Keynote Talks

Dr. Abhijeet Ghosh
Imperial College London; Faculty of EngineeringDepartment of Computing

Practical Spectral Imaging for Realistic Appearance Modeling

This talk will provide an overview of some of the research we have been conducting in the Realistic Graphics and Imaging group at Imperial College London on spectral imaging for appearance modelling. The talk will span techniques focusing both on material and facial appearance capture and modelling. The talk will first present our work on practical imaging of surface diffraction to model the complex iridescence seen on manufactured materials such LCD screens and holographic samples, and cover both practical spectral and polarization imaging techniques for modeling homogeneous as well as spatially varying surface diffraction. The second part of the talk will then focus on high quality facial capture with a multi-spectral Light Stage apparatus. Here, the talk will first cover our work on efficient facial reflectance separation using binary spherical gradient illumination, as well as further color multiplexing of illumination for a two-shot capture of facial reflectance and photometric normals. The talk will conclude with our latest work on practical measurement and reconstruction of spectral skin reflectance for achieving photo-realistic rendering of a face driven by a bio-physically based spectral BSSRDF. Here, we will present optimal spectral measurements suitable for facial capture and estimation of detailed spatially varying skin chromophore concentrations for reconstructing spectral skin appearance.

Prof. Edoardo Provenzi
University of Bordeaux; Institute of mathematics

Towards a Relativistic Quantum Theory for Color Perception

The presentation will deal with a modern program of refoundation of the theory of color perception headed by Michel Berthier et Edoardo Provenzi. This theory is based on the classical Schrödinger's axioms of color perception fused with the remarkable, but strongly underestimated, works of H. Yilmaz (1962) and H.L. Resnikoff (1974). It will be shown that Yilmaz's ideas recast color perception into a (special) relativistic framework, while Resnikoff's one leads to a quantum-like setting for color perception; together, they imply that a relativistic quantum model is necessary to understand how the human visual system senses colors. Mathematically speaking, the key to understanding how to deal with this framework is represented by the so-called Jordan algebras, which are commutative, but not associative, algebras used as an alternative for quantization with respect to the classical procedure based on the associative, but not commutative, algebra of self-adjoint operators over a Hilbert space. It will be shown how the properties of Jordan algebras turn out to match exactly with Resnikoff's results and to allow us integrating Yilmaz's findings in a single, coherent, framework. As a major result of this model, it will be discussed how the achromatic plus opponent codification of color is naturally contained in this theory, without the need of resorting to a-posteriori statistical analysis.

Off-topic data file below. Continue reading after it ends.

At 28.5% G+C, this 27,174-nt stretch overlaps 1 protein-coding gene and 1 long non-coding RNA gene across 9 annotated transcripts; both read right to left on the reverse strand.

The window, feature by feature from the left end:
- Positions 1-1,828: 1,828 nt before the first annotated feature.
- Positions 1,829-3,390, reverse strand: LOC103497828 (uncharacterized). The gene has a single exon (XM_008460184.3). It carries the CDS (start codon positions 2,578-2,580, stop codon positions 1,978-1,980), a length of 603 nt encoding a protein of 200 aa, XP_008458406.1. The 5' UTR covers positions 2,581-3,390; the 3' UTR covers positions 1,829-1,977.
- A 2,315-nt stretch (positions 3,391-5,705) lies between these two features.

Dr. Giorgio Trumpy
Department of Film Studies; University of Zurich

Designing Spectral Imaging Methodologies for Works of Art

Imaging Science’s major purpose is to render visible specific features by developing an effective interaction between the "tools of the trade" (radiation sources, optical elements, sensors) and the object that is analyzed. To obtain this effective interaction, a deep understanding of the physical phenomena involved and a dose of creativity are required. Among the Imaging Science’s wide range of applications (medical, environmental, forensic, etc.) is Cultural Heritage. This is a particular challenging sector, due to the inestimable value of certain artworks and the contrasts that can arise between different interpretations of restoration ethics. A selection of case studies from internationally renowned collections is presented. The selection highlights particularly challenging analyses that required a change of perspective and offered new interpretations. Focusing on paintings, photography and motion picture film, several subjects are discussed: optical detection of dust and scratches on photographic film, virtual cleaning of paintings with discolored varnish, UV-VIS-NIR micro-spectrophotometry for the analysis of dispersed pigment particles, virtual rejuvenation of paintings with degraded pigments, film aesthetics and its rendition with digital cinema, the jarring contrast “strict conservators”, who strive to protect the artwork integrity before anything else, and “technology enthusiasts”, who appreciate the benefits of “enhanced” representations of historical films.